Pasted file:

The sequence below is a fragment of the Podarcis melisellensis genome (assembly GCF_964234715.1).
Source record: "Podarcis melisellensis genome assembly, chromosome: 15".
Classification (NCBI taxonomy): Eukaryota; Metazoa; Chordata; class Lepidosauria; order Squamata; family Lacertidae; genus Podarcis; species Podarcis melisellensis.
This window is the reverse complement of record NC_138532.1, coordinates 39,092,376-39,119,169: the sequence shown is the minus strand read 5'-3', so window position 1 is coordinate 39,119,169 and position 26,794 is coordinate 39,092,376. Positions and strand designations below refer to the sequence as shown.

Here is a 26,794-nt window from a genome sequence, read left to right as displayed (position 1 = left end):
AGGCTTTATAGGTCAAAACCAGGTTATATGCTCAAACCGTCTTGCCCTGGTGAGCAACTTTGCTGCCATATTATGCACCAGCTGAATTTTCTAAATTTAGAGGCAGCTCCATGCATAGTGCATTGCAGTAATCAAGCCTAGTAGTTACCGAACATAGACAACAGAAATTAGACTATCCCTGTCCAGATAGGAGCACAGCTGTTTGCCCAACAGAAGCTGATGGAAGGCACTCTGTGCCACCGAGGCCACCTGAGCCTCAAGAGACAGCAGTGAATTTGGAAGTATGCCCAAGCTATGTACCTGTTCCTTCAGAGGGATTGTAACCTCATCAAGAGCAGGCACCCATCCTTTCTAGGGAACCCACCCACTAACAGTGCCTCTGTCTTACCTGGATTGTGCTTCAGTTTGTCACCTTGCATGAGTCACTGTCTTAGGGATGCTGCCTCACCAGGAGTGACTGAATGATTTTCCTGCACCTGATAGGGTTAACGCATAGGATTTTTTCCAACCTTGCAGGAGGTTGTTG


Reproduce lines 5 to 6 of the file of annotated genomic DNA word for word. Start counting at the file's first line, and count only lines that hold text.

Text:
Here is a 26,794-nt window from a genome sequence, read left to right as displayed (position 1 = left end):
AGGCTTTATAGGTCAAAACCAGGTTATATGCTCAAACCGTCTTGCCCTGGTGAGCAACTTTGCTGCCATATTATGCACCAGCTGAATTTTCTAAATTTAGAGGCAGCTCCATGCATAGTGCATTGCAGTAATCAAGCCTAGTAGTTACCGAACATAGACAACAGAAATTAGACTATCCCTGTCCAGATAGGAGCACAGCTGTTTGCCCAACAGAAGCTGATGGAAGGCACTCTGTGCCACCGAGGCCACCTGAGCCTCAAGAGACAGCAGTGAATTTGGAAGTATGCCCAAGCTATGTACCTGTTCCTTCAGAGGGATTGTAACCTCATCAAGAGCAGGCACCCATCCTTTCTAGGGAACCCACCCACTAACAGTGCCTCTGTCTTACCTGGATTGTGCTTCAGTTTGTCACCTTGCATGAGTCACTGTCTTAGGGATGCTGCCTCACCAGGAGTGACTGAATGATTTTCCTGCACCTGATAGGGTTAACGCATAGGATTTTTTCCAACCTTGCAGGAGGTTGTTG